One of the issues arising out of the new state budget process that has struck a nerve with the public is the proposed closure of a number of State parks. New York State has one of the oldest – and largest – state park systems in the country. The people of this state take a great deal of pride in their parks, and the idea of closing them is a serious blow. But, the furor around this centers around one state agency: The Office of Parks, Recreation, and Historical Preservation. This is the agency which the vast majority of people – and the news media – think of when they talk about “state parks.” They’re under the assumption that this agency runs all the parks in the state. The truth is it’s just one of two agencies running major state park systems in the state. The other state park system is run by the Department of Environmental Conservation.
This comes as a surprise to many people. Most people think of DEC as the environmental protection agency for the state, with fish, wildlife, and forestry management functions. Yes, DEC does have those functions. It also runs a major campground system with 52 campgrounds. It’s responsible for 3500 miles of trails. It also has wilderness camping and recreation responsibilities on Forest Preserve and State Forest lands, along with fishing access points, day use areas, four education camps, and a ski center. It’s a larger system by itself than many other states have for their park systems. The land it manages in the Catskills alone is bigger than the park lands for entire state of Minnesota.
Although it’s overlooked by the public and press, like its counterpart in OPRHP it has undergone years of cuts, and is now being seriously cut again. In the proposed state budget, there are a number of cuts outlined for the Department. Unless you know the organization of the Department, it’s easy to miss where some of the most significant cuts are being made – in the Division of Operations. What does that have to do with parks? Operations is the division of DEC that runs the campgrounds, ski area, and maintenance for the trails and wilderness camping areas. It’s getting an 18% cut, along with the majority of the overall position cuts. In Commisioner Grannis’ testimony before the state legislature, he shows that DEC is at it’s lowest staffing level since the early 1980’s. Six campgrounds were closed last year, although four of them were re-opened for limited seasons after local governments protested. One of the closures has been made permanent. This year, one of the campgrounds (Poplar Point) has been closed.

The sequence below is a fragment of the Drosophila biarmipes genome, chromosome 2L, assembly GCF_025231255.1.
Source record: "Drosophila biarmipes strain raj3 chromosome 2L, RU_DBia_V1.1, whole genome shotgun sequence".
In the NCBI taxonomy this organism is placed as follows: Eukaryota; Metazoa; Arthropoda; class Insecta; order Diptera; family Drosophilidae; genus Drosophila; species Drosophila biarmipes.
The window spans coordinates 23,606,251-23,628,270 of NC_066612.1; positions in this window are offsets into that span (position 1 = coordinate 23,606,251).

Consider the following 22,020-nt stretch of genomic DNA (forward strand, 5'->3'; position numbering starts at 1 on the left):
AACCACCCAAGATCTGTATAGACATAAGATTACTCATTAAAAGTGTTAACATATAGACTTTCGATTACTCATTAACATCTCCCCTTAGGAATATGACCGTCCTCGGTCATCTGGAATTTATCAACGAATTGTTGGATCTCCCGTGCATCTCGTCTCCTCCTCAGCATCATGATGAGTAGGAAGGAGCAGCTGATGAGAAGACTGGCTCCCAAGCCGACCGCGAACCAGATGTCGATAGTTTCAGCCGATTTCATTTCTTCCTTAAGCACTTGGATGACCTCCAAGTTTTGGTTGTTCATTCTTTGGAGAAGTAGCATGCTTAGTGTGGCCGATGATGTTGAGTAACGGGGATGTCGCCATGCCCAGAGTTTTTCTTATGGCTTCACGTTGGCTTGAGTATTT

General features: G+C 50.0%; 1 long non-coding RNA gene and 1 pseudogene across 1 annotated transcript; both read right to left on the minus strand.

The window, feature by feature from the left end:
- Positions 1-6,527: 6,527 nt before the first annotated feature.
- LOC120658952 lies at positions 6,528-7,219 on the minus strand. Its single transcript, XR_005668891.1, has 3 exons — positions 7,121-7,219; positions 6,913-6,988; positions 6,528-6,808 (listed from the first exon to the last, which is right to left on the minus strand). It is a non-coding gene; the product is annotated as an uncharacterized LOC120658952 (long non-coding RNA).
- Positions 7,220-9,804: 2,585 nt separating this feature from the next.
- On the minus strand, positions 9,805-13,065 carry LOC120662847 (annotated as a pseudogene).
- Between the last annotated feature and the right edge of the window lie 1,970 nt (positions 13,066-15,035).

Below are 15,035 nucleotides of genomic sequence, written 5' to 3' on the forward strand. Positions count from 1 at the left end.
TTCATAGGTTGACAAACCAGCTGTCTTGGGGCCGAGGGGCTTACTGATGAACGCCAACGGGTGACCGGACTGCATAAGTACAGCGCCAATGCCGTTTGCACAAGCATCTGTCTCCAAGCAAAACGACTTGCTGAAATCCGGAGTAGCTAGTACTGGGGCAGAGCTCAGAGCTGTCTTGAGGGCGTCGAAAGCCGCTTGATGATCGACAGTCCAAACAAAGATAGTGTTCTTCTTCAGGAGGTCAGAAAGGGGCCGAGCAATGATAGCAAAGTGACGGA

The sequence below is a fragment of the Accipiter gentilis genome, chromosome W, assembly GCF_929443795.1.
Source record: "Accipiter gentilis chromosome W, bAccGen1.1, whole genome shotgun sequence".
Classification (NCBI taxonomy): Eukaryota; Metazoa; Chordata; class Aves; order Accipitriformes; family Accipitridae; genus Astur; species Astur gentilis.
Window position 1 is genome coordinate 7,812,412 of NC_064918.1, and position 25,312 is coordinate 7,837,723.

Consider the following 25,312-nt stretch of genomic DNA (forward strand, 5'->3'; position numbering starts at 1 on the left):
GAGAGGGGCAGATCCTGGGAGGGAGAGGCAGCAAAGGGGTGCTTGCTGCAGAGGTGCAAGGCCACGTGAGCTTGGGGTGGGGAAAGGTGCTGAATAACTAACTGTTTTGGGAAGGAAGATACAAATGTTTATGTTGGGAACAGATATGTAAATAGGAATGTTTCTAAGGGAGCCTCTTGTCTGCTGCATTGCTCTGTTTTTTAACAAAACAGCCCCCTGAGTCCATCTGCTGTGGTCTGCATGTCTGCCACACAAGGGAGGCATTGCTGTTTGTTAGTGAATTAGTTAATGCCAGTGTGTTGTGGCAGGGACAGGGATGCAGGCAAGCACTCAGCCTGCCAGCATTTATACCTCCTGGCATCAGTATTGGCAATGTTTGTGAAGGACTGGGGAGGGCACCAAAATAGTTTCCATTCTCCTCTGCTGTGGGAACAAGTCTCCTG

Besides the public not realizing the extent of DEC’s responsibilities, there a difference in how this they’re staffed and funded. The campgrounds and the ski center are expected to be cost-neutral when it comes to their operations. DEC campgrounds are seasonal, as are their employees. This keeps most of it “off the books” when it comes to the state budget. The trails and wilderness camping comes under the Division of Lands and Forests, with Operations providing the trail crews, access road maintenance, and construction of various facilities, like lean-to’s and outhouses. Lands and Forests also hires Assistant Forest Rangers, who are seasonal personnel with the responsibility to supervise and maintain the wilderness camping areas during peak season.